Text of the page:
Right here’s what the market needs — and doesn’t need — to listen to from Powell at this week’s Fed assembly


You can’t blame Wall Street for introducing a bit of Hamlet to Jerome Powell at the Political Meeting of the Open Market Committee next week in June:

That is the question that the Fed’s rate-fixing committee will have to answer on Wednesday after the FOMC’s two-day session on financial markets closes.

Whether it is nobler to endure the slings and arrows of monstrous inflation or to take up arms against a sea of ​​unrest, as Hamlet might have said had he been the central bank governor.

Obviously, nobody expects fireworks at this upcoming meeting, but it could nonetheless prove to be the linchpin for stocks and bonds.

This is especially true for the S&P 500 Index SPX, + 0.19%,
the Dow Jones Industrial Average DJIA, + 0.04%,
and the Nasdaq Composite Index COMP, + 0.35%,
Float at or near record closing highs.

The Fed meeting comes amid increasing signs that price pressures are building in the economy as it recovers from last year’s COVID pandemic and the introduction of vaccinations allows companies to return to some semblance of normalcy .

The U.S. Department of Labor’s consumer price index report last Thursday showed the cost of living skyrocketed in May, propelling inflation to a 13-year high of 5%, reflecting a broad price hike Americans are facing.

Read: An inflation storm hits the US real estate market

“The critical question now is whether this increased inflation rate is ‘temporary’ or whether higher prices risk becoming psychologically entrenched,” wrote Matt Weller, Forex.com’s global head of market research, in a research note on Friday.

The bond market may already have been dealing with inflation, with yields on 10-year government bond BX: TMUBMUSD10Y and 30-year government bond BX: TMUBMUSD10Y at their lowest levels since at least early March.

Treasury and equity investors see the spike in inflation being fueled by biases in the supply chain as consumers spend money after the pandemic, along with statistical base effects as last year’s falling prices drop out of annual calculations and are therefore likely to be volatile.

However, is it not exactly clear what ephemeral means – months, years? How long must increased inflation be tolerated before market participants and the Fed lose patience when inflation erodes asset prices?

“Through the end of 2021 and 2022, policy makers continue to expect inflation to return towards their 2% target is a message the committee is likely to repeat at next week’s meeting,” wrote Lindsey Piegza. Chief economist at Stifel in a Friday note.

“Nevertheless, the US economy is picking up speed and the job market is creating more than 500,000 jobs a month. Therefore, while neither policy adjustments nor an announcement of a schedule for an eventual policy adjustment are expected in June, at least some Fed members are expected to push for discussion on a possible withdrawal of the contingency measures in the coming months, “she said said.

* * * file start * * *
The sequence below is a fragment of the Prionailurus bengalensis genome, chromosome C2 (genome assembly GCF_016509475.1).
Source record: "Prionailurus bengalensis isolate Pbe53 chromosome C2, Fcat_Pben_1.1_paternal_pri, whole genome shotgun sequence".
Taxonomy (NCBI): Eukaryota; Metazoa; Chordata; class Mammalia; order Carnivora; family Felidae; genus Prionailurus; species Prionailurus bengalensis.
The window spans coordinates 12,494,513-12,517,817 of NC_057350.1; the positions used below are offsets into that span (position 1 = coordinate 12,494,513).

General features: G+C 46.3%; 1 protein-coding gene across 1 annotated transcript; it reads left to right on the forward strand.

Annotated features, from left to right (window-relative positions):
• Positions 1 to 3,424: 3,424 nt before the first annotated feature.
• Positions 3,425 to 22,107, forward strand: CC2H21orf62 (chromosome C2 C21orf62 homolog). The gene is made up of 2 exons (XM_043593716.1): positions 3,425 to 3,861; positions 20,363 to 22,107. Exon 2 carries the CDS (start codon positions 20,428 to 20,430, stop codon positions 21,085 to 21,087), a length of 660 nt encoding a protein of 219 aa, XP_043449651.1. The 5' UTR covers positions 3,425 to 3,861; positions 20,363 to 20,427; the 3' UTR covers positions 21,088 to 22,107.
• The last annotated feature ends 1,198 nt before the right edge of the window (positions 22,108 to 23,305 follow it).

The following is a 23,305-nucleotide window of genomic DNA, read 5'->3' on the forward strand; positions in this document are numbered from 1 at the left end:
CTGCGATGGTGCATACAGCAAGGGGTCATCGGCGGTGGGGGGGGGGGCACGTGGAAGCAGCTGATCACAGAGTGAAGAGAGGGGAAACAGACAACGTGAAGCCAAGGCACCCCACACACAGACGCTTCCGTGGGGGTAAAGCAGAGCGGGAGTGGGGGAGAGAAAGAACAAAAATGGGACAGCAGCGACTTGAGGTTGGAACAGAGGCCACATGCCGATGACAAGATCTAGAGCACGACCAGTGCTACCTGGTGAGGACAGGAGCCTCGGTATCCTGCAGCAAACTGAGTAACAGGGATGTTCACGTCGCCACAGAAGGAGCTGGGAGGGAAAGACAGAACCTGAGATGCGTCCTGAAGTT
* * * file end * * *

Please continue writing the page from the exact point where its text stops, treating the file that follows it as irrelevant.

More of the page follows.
Some traders, analysts, and economists are betting that the Fed will aim to articulate the view that the reduction in its $ 120 billion monthly asset purchase, carried out during the worst part of the pandemic, is near the end Will begin in 2021.

The Fed could talk about tapering in June and start working on a rollback in August or September.

With inflation soaring, timing seems difficult for the Federal Reserve to slow down as the labor market rebound still looks shaky relative to labor demand and is reflected in the weaker-than-expected nonfarm in May, pay slips and job postings from last week, which hit a record 9.3 million.

Lawrence Gillum, fixed income strategist at LPL Financial, said the market primarily wants the timing of the Fed’s throttling. He also pointed out that reducing the central bank’s $ 40 billion in mortgage-backed securities in particular will be important as the real estate market is widely viewed as being overheated.

“The main thing we’d love to hear next week is how and when the Fed plans to cut its bond-buying programs,” said Gillum.

“Also, why the Fed continues to buy $ 40 billion worth of mortgage paper every month when the real estate market definitely doesn’t need that support. Are we going to get this clarity? Probably not, ”he offered.

Andrew Hunter, chief US economist at Capital Economics, said in a report Friday that, in this regard, he still expects policymakers to take a slow approach to reducing monetary accommodation.

“While we suspect that at next week’s FOMC meeting, Fed officials may finally begin tapering their bond purchases, they are likely to stress that the economy is still a long way from making“ substantial further progress ”toward its goals do. ”he said.

In fact, Peter Essele, head of investment management for the Commonwealth Financial Network, said the market may need to hear more reluctance from Fed officials as they circumvent the notion of scaling back easy money policies.

“Market participants are clearly expecting a cautious tone from the Fed next week, as the latest interest rate shows,” Essele told MarketWatch in an email comment.

“We expect the Fed to stay on the accommodative pedal next week, which will not change until inflation is no longer temporary and the economy returns to full employment,” said Essele.

“Until then, government bond rates should stay in a range at the long end and anchored at the short end so that bond investors have little reason to worry in the short term,” he said.

What Else is on Investor Radar?

The only other major item on the agenda for next week is U.S. retail sales in May on Tuesday as investors continue to watch negotiations between the Biden administration and Republicans over an infrastructure spending plan as it impacts economic growth and the bond.

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